Naming Emotions and Experiences

The latest Brené Brown book – Atlas of the Heart: Mapping Meaningful Connection and the Language of Human Experience – had me waiting in a very long queue at the Beaverton Library. Her research, her distinctive voice, and her passion for improving the human condition resonate with me. They help me make sense of the world and improve my experience of it.

In this latest book, Brown serves as a cartographer who explores the land of human emotion and experience for purposes of creating a map the rest of us might follow. This enterprise began by asking 7,500 people to identify all of the emotions that they could recognize and name when they’re experiencing them. The average person only came up with three – glad, sad, and mad. To say the least, Brown deemed this lack of emotional literacy highly problematic.

“Our connection with others can only be as deep as our connection with ourselves. If I don’t know and understand who I am and what I need, want, and believe, I can’t share myself with you. I need to be connected to myself, in my own body, and learning what makes me work.”

In short, if we are unable to name our emotions and experiences and discern their relationship to feelings, thoughts, and behaviors, we’re navigating the journey of life without a map. By contrast, when recognize and label our emotions and experiences accurately, we enjoy greater emotional regulation and psychosocial well-being.

Brown organized findings according to states of being when emotions or experiences arise. It afforded her the opportunity to draw distinctions between sensibilities and how they operate in those contexts. Here are the topics covered:

  • Places we go when things are uncertain or too much: stressed, overwhelmed, anxiety, worry, avoidance, excitement, dread, fear, vulnerability
  • Places we go when we compare: comparison, admiration, reverence, envy, jealousy, resentment, schadenfreude (i.e., experiencing joy at other’s misfortune), freudenfreude (i.e., experiencing joy at another’s good fortune)
  • Places we go when things don’t go as planned: boredom, disappointment, regret, discouraged, resigned, frustrated
  • Places we go when it’s beyond us: wonder, awe, confusion, curiosity, interest, surprise
  • Places we go when things aren’t what they seem: amusement, bittersweet, nostalgia, worry, rumination, cognitive dissonance, paradox, irony, sarcasm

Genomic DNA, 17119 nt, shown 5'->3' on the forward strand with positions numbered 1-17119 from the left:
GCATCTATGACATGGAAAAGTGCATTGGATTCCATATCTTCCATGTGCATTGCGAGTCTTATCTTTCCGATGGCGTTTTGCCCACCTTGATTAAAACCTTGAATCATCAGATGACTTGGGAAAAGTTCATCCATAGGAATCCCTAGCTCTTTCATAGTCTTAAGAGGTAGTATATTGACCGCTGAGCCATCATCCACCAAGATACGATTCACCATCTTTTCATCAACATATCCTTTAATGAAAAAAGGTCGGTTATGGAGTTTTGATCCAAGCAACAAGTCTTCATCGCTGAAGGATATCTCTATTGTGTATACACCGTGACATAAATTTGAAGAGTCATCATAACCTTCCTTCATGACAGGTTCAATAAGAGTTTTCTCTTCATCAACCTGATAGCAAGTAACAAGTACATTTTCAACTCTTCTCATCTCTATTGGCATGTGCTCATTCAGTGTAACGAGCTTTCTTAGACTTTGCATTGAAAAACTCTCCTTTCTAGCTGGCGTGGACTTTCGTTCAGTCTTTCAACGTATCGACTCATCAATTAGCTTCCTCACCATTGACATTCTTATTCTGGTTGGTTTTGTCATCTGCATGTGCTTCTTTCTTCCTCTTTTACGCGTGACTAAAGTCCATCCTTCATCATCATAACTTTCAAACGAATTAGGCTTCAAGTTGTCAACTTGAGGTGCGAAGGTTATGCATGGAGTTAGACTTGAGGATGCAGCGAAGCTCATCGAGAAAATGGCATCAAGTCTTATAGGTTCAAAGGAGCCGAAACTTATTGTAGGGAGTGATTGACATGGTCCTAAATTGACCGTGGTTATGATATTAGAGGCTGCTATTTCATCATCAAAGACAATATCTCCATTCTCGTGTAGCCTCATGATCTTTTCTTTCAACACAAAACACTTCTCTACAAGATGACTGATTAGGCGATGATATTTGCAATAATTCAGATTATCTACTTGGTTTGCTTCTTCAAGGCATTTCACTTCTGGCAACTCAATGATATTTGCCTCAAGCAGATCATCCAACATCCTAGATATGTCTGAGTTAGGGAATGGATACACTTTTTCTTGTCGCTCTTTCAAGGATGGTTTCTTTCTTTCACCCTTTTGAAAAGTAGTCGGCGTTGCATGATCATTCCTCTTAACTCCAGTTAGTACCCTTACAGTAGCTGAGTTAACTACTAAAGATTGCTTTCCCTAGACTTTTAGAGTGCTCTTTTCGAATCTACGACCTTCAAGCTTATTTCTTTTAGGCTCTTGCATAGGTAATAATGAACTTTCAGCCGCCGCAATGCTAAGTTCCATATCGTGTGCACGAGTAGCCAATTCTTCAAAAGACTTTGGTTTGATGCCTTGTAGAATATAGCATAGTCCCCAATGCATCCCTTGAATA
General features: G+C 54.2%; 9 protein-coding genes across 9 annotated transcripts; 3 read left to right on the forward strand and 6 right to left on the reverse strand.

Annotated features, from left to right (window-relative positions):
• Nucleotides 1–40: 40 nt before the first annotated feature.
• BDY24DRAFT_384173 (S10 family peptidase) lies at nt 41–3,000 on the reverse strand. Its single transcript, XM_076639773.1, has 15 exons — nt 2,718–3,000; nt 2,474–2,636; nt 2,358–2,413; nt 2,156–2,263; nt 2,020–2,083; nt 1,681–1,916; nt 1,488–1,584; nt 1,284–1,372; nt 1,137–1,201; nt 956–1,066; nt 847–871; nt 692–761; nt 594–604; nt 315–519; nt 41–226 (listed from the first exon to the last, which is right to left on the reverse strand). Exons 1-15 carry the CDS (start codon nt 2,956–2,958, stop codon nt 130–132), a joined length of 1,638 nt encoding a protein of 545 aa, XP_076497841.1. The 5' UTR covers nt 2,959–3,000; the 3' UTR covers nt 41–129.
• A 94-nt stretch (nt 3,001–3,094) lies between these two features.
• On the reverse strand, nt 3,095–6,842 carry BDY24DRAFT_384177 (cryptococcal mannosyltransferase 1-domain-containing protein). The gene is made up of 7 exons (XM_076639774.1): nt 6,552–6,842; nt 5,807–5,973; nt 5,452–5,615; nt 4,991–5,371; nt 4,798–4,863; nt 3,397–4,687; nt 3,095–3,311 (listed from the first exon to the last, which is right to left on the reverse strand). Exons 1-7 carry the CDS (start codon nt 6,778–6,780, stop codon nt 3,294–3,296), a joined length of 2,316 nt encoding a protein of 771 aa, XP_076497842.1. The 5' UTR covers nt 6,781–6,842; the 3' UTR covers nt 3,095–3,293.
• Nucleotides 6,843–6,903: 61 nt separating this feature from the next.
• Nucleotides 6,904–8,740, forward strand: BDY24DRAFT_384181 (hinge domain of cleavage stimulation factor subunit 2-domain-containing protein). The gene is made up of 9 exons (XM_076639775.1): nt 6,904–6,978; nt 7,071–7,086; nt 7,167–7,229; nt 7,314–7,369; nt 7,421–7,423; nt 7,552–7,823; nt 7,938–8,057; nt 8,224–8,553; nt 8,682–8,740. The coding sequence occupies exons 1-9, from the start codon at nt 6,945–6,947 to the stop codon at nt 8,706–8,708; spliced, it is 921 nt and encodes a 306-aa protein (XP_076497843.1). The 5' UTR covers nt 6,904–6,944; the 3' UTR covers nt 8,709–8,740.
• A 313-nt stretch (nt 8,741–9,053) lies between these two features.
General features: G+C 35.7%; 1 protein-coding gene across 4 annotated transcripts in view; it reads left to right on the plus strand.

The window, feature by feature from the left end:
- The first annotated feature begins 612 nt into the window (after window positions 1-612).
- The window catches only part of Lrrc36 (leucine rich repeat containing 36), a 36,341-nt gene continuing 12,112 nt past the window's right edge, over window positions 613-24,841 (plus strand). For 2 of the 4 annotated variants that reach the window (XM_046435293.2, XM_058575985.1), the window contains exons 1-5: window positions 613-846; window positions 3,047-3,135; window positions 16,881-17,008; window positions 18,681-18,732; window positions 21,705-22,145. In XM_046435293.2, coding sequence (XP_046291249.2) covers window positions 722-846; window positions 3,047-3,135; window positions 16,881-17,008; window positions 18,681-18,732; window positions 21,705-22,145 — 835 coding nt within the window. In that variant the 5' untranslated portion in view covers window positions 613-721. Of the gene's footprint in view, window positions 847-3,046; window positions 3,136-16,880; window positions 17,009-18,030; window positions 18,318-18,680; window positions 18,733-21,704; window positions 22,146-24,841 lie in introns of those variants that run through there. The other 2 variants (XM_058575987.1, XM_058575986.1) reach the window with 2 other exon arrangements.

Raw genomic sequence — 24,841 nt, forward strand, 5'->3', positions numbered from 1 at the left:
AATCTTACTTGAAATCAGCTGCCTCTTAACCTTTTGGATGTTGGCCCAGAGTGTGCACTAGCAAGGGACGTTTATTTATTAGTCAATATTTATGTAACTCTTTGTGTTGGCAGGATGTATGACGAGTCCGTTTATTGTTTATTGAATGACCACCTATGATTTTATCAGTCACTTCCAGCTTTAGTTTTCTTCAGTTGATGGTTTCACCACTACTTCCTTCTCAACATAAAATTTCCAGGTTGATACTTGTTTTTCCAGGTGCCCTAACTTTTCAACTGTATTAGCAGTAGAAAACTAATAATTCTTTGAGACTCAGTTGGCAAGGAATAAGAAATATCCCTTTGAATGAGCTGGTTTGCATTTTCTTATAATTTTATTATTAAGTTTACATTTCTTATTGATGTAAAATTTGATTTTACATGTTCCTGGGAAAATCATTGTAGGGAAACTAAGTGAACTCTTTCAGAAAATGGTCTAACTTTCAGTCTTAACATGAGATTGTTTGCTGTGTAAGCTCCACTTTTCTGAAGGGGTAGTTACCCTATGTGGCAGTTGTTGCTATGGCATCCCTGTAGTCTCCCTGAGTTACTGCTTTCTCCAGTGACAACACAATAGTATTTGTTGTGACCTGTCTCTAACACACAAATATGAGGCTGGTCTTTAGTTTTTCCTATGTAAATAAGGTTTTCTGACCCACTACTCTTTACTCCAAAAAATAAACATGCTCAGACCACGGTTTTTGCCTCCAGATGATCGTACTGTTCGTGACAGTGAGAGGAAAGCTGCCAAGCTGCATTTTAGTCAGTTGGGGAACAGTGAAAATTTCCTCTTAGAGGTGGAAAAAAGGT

• Places we go when we’re hurting: anguish, hope, hopelessness, despair, sad, grief
  • Places we go with others: compassion, pity, empathy, sympathy
  • Places we go when we fall short: shame, guilt, humiliation, embarrassment, perfectionism
  • Places we go when we search for connection: true belonging, connection, disconnection, insecurity, invisibility, loneliness
  • Places we go when the heart is open: love, heartbreak, trust, betrayal, defensiveness, flooding, hurt
  • Places we go when life is good: joy, happiness, calm, contentment, gratitude, foreboding joy, relief, tranquility
  • Places we go when we feel wronged: anger, contempt, disgust, dehumanization, hate, self-righteousness
  • Places we go to self-assess: pride, hubris, humility

Brown asserts that knowing and applying the language of human experience are prerequisites for supporting meaningful connection with ourselves and others. The practice of meaningful connection entails:

  • Developing grounded self-confidence with a commitment to continuous learning and improvement
  • Acting with courage and integrity to present your authentic self when being with other people and committing to walking side-by-side with them
  • Practicing story stewardship by asking people how they are feeling, listening deeply, and honoring the sacred nature of their lived experience

As Brown says, “story stewardship is not walking in someone else’s shoes; it’s being curious and building narrative trust as they tell you about the experience of being in their own shoes.” Learning the language of emotion and experience makes this task possible.